Those who lived through the 1970s and '80s no doubt find their photographs from those decades to be cringe-worthy. But while few may wish to repeat a fashion era marked by pastel-colored suits and big hair, one aspect of those bygone decades is appealing--substantially higher interest rates than those that prevail today. The average interest rate on a six-month certificate of deposit was 9.1% in 1970 and 13.4% in 1980. Of course, inflation was high then, too, but those higher rates, plus the prevalence of pensions, allowed many retirees to generate livable income streams without invading their principal or taking risks in stocks.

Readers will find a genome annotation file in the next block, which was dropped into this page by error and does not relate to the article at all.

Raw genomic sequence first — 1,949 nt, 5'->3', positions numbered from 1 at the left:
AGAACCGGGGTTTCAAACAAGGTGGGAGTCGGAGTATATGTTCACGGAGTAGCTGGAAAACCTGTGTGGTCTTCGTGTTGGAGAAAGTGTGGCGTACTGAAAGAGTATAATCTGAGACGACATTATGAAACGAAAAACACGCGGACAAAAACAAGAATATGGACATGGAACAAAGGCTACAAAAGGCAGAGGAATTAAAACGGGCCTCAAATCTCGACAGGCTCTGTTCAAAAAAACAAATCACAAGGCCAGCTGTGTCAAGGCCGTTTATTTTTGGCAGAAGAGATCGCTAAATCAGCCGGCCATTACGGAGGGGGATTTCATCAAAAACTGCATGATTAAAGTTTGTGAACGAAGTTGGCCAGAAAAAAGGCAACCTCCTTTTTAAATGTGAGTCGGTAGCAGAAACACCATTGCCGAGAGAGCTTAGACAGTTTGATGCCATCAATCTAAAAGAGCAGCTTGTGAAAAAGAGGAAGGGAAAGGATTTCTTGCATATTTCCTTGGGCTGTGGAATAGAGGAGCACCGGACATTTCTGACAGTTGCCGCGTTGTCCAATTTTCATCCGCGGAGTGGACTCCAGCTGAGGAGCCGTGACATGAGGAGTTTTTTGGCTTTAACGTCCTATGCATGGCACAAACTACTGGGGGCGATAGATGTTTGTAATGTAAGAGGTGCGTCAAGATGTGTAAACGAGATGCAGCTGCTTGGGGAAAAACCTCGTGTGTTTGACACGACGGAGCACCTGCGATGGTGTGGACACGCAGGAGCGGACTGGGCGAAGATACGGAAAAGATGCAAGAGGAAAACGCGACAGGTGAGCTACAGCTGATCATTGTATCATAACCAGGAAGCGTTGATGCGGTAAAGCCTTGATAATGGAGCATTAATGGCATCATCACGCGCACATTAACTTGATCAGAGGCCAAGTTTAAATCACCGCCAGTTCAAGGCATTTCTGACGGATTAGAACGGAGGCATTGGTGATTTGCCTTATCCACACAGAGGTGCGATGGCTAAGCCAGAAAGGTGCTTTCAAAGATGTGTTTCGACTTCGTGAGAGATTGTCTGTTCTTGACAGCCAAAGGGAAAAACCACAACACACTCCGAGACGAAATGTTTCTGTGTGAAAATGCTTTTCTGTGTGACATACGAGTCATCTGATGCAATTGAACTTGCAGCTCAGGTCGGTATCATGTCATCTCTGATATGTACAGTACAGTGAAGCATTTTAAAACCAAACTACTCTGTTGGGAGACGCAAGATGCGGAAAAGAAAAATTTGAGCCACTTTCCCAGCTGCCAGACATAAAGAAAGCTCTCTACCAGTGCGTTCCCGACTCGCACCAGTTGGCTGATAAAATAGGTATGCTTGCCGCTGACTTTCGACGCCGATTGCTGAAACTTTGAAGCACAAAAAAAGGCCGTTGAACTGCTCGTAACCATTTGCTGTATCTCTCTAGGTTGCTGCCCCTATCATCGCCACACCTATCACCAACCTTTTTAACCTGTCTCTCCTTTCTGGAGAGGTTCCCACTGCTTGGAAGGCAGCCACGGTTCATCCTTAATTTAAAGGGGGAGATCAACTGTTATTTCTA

But two decades' worth of declining interest rates have dragged yields way down, dramatically compounding the challenge for retirees. With infinitesimal yields on money market accounts and high-quality bonds, retirees' choices are stark: To be able to afford retirement, they can plan to delay the date, save more, reduce their standards of living, or take more risks with their portfolios.